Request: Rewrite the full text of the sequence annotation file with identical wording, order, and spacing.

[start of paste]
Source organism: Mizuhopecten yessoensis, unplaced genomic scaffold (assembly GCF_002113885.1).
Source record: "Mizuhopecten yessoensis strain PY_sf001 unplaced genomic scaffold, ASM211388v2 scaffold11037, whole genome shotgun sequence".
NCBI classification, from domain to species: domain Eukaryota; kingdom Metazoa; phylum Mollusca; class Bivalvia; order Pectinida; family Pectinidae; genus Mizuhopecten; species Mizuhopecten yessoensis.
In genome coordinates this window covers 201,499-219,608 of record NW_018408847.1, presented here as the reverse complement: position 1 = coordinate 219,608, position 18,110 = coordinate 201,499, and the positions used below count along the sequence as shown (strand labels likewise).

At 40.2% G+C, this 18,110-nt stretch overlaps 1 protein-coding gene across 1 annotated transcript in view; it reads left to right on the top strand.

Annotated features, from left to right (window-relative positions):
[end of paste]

Source organism: Mizuhopecten yessoensis, unplaced genomic scaffold (assembly GCF_002113885.1).
Source record: "Mizuhopecten yessoensis strain PY_sf001 unplaced genomic scaffold, ASM211388v2 scaffold11037, whole genome shotgun sequence".
NCBI classification, from domain to species: domain Eukaryota; kingdom Metazoa; phylum Mollusca; class Bivalvia; order Pectinida; family Pectinidae; genus Mizuhopecten; species Mizuhopecten yessoensis.
In genome coordinates this window covers 201,499-219,608 of record NW_018408847.1, presented here as the reverse complement: position 1 = coordinate 219,608, position 18,110 = coordinate 201,499, and the positions used below count along the sequence as shown (strand labels likewise).

At 40.2% G+C, this 18,110-nt stretch overlaps 1 protein-coding gene across 1 annotated transcript in view; it reads left to right on the top strand.

Annotated features, from left to right (window-relative positions):